Hello. My name is Mike Flynn, as you can probably tell by that little line of text that says “by Mike Flynn.” But I digress. (Wow. Digressing within the first three sentences? That is some lazy writing. But I digress.) I’ve been doing stand-up comedy for a year and a half, and it’s evolved into one of the all-consuming passions of my life. (Hey, it’s better than crack, right?) As I edge closer and closer to the much sought after year-and-five-months milestone, I’ve found myself in a reflective mood, thinking about some of the major moments of my comedy not-even-close-to-career.
I perform stand-up for the first time at the LOL ROFL Comedy Club mass meeting. I tell a joke that gets no laughs. I tell another joke that gets no laughs. I begin to tell a third joke, but I forget the punchline. Doesn’t matter. It likely would have gotten no laughs.
Naturally, I return the following week.
I tell an AIDS joke at a Metal Frat open mic, and learn the hard way how important it is to read the room.
I write my first good joke, and pat myself on the back, confident that my days of bad joke-writing are behind me.
The next day, I write a bunch of very bad jokes. It becomes clear to me that this shit is harder than it looks.
I am introduced to the UnClub, where Michigan’s best comics go to tell their jokes to a lukewarm response from other comics. It becomes something of a second, very dysfunctional home to me.
After a solid set at the LOL ROFL semester show, I am convinced that my comedic chops have developed to the level at which I can now deconstruct the medium with ease. I construct endless non-jokes and puns, confident that the audience will latch onto my esoteric genius. I don’t get any laughs for about a month, save for at a benefit gig in Saline that LOL ROFL did for Festifall money. Realizing that I’m going to bomb anyway, I write a whole set of shitty new material in five minutes, delivered in a bad Seinfeld voice. Nobody laughs except the three comedians who came with me, who are in hysterics.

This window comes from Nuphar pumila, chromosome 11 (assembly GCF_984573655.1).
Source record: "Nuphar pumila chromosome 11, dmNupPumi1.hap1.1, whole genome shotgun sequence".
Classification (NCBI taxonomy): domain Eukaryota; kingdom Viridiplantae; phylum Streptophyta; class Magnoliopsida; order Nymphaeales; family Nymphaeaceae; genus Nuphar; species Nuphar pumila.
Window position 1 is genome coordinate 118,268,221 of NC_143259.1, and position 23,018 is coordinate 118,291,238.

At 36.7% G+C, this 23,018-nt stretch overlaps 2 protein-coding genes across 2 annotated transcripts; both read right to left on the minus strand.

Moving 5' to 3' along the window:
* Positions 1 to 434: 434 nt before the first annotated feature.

I have a particularly bad set at the UnClub, after which a comedian whom I admire (and as of this writing, has recently been on Conan O’Brien’s show) said “good job” to comfort me. After getting shit from other comedians for coddling me, he turns to me and says, “All right, go fuck yourself.”
I go up at the Ann Arbor Comedy Showcase for the first time, and don’t suck completely. I start doing well at the UnClub, and have a killer set at the ROFL-sponsored Univeristy of Michigan versus Northwestern University show. I begin to realize that comedy is what I want to do.
I go to the New England Literature Program, where I can’t get people to stop laughing at everything I say. I go back home to San Francisco, where I try to get into the Bay Area comedy scene, and fail to get people to laugh at anything I say. I do my first booked showcase in Berkeley and bomb, hard. I begin reconsidering the idea of medical school.
Upon returning to Ann Arbor, I jump back into stand-up. I realize all the material I wrote over the summer was is shit and throw most of it out.
I become vice president of LOL ROFL. I begin doing well at the UnClub at a more consistent frequency than I ever have before. I make Mark Sweetman, the UnClub’s host, guffaw for the first time. I smile and nod. I have arrived.
I have a good set at the LOL ROFL Semester Show, and ease into my new position as the undisputed king of comedy.
I do my second booked showcase and bomb. I realize I still have a long way to go. I decide that for the time being, I’ll enjoy being the court jester of comedy.